A viable, effective vaccine against malaria has long eluded scientists. Results from a preliminary study have ignited hope that a new type of vaccine could change that.

An experimental vaccine offered strong protection against malaria when given at high doses, scientists report Thursday in the journal Science.

The study was extremely small and short-term. And the candidate vaccine still has a long way to go before it could be used in the developing world.

Nevertheless, Dr. Anthony Fauci, who leads the National Institute of Allergies and Infectious Diseases, calls the findings unprecedented.

The vaccine, called PfSPZ, protected 12 of the 15 volunteers from malaria, including all six who received the high dose. By contrast, 11 of the 12 participants who weren't vaccinated came down with malaria.

"It's true to say that this is really impressive to have this degree of protection," Fauci says about the results. "But on the other hand you have to temper it by saying the numbers are still relatively small."

The trial needs to be replicated on a far larger scale, he says. And it's still unknown how long the malaria protection lasts.

The participants in this study were all bitten by five mosquitoes infected with the malaria parasite Plasmodium falciparum three weeks after getting the vaccine shot.

Because everyone got exposed at the same time, this study wasn't designed to show how PfSPZ works over time. For any vaccine to be successful in the field, it would need to ward off the disease for years after the inoculation. Three weeks would be way too short.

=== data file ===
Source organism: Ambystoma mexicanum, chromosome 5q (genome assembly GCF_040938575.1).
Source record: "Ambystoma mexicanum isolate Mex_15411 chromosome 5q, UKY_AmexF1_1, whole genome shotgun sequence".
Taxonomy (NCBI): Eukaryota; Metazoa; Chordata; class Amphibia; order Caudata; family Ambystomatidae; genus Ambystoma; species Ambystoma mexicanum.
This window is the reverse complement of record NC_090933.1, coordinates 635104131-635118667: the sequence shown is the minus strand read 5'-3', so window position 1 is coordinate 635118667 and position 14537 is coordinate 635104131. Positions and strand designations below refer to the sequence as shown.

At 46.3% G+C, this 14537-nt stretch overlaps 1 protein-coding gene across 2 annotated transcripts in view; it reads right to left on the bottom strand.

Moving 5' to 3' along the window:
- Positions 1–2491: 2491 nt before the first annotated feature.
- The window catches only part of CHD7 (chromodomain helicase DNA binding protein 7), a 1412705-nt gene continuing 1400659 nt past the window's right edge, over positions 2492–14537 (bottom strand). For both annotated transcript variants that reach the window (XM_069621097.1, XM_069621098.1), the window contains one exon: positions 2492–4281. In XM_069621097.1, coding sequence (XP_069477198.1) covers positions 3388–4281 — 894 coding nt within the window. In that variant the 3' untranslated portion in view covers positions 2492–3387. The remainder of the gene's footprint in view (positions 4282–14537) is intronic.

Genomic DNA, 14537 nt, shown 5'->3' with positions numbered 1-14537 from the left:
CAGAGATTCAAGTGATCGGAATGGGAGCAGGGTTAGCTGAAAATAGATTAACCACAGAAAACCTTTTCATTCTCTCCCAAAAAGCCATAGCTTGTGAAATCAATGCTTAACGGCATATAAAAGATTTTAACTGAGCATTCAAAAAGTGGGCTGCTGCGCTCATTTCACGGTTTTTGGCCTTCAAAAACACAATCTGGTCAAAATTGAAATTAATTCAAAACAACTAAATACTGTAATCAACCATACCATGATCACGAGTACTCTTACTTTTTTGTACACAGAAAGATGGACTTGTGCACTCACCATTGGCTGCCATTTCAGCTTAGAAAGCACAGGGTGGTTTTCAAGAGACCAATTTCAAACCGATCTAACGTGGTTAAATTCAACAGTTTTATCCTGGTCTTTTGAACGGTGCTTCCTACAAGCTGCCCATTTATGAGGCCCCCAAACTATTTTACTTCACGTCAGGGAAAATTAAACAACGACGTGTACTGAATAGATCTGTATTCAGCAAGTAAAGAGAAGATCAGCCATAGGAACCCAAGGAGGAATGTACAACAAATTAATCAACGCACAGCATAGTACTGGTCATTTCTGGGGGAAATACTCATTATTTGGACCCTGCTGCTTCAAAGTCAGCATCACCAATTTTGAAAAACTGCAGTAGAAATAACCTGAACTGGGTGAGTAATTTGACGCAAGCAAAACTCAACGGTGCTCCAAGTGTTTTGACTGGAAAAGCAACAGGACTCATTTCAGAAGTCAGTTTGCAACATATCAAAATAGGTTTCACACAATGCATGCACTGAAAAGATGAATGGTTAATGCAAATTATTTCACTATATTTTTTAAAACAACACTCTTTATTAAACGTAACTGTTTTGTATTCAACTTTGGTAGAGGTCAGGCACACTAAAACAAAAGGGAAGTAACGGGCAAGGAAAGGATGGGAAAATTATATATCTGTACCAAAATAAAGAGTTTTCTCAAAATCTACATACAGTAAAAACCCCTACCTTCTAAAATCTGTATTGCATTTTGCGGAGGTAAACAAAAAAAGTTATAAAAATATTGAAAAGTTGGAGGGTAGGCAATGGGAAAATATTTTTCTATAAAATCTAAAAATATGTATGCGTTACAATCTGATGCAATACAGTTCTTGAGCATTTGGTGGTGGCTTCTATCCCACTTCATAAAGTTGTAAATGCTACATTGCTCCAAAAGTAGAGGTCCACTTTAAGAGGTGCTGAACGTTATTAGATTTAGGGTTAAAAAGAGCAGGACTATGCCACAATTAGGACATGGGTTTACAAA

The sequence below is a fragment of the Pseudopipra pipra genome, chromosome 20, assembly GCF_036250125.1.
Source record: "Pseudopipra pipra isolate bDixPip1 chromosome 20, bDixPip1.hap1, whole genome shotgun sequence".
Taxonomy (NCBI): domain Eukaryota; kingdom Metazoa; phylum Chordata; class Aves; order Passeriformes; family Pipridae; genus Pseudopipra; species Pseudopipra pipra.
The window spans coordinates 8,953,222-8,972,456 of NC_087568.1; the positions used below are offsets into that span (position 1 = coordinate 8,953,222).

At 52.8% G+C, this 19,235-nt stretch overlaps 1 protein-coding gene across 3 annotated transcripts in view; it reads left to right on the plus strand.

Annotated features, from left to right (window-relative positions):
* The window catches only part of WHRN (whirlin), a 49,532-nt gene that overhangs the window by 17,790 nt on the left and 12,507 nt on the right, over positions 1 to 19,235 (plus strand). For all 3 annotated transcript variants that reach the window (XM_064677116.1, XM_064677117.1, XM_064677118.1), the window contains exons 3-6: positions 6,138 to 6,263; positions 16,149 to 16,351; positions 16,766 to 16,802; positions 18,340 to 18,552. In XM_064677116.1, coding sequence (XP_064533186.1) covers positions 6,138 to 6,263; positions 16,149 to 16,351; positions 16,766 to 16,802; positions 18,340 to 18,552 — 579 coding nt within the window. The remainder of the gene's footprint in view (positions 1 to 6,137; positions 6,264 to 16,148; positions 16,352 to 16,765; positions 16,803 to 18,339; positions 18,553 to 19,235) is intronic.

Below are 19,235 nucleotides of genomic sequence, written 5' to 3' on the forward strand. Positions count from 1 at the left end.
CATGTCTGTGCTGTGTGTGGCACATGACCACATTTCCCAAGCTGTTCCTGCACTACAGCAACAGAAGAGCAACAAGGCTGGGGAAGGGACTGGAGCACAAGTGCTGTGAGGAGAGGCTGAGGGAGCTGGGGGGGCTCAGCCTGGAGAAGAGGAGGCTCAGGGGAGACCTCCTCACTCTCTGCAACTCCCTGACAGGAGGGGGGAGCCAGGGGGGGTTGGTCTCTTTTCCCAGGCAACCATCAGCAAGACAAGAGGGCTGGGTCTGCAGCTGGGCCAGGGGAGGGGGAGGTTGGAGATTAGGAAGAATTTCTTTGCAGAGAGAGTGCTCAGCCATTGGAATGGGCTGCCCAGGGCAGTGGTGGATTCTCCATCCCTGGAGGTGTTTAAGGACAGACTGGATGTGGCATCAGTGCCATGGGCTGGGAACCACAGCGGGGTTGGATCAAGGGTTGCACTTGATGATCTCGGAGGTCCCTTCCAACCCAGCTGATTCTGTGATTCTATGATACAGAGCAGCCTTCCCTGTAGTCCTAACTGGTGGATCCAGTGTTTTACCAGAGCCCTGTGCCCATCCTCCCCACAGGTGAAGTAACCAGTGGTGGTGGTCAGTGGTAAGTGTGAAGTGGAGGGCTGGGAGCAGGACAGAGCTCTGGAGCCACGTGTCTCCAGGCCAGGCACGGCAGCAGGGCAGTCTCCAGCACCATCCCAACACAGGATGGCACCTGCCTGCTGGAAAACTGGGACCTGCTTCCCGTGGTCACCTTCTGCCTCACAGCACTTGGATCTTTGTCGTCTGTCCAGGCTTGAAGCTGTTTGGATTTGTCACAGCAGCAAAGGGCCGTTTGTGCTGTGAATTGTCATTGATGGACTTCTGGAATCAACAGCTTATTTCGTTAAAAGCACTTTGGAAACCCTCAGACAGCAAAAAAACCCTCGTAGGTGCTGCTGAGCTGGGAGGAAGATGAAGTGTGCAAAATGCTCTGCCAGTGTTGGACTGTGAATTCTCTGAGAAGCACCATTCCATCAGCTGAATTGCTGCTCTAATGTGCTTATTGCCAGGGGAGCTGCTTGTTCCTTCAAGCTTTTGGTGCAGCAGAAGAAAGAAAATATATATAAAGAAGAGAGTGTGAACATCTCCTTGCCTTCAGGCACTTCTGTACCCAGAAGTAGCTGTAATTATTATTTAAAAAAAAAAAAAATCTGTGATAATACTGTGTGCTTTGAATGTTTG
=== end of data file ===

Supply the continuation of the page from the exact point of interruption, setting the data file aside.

Previous experimental vaccines have shown some effectiveness against the malaria parasite, but none have provided high levels of protection against the disease. In November, another candidate vaccine showed disappointing results in tests among young infants, though it provided children moderate protection against the parasite.

PfSPZ is different from these previous vaccines because it uses whole, weakened parasites to trigger an immune response, instead of just a small part of the parasite, like a protein on its surface.

"We don't have any vaccines against parasitic infections like malaria because the parasite is so complex. It changes itself in your body. It morphs from one stage to the next," says Stephen Hoffman, the CEO of the Rockville, Md., company Sanaria, which developed PfSPZ.

Specially, PfSPZ gets certain immune cells, called T cells, to attack the parasite directly, instead of relying primarily on an antibody response.

"The idea that somehow one is going to make a vaccine that just attacks one of those thousands of proteins, and that's going to provide long-term protective immunity has always seemed odd to me," he says. "But that's what all the other approaches are about."

Sanaria is moving quickly to conduct larger scale trials of PfSPZ in Africa. A study in Tanzania is slated to start in six weeks.

If things go well with the upcoming trials, Hoffman says, the earliest the vaccine might be available for widespread use would be in late 2017 or early 2018.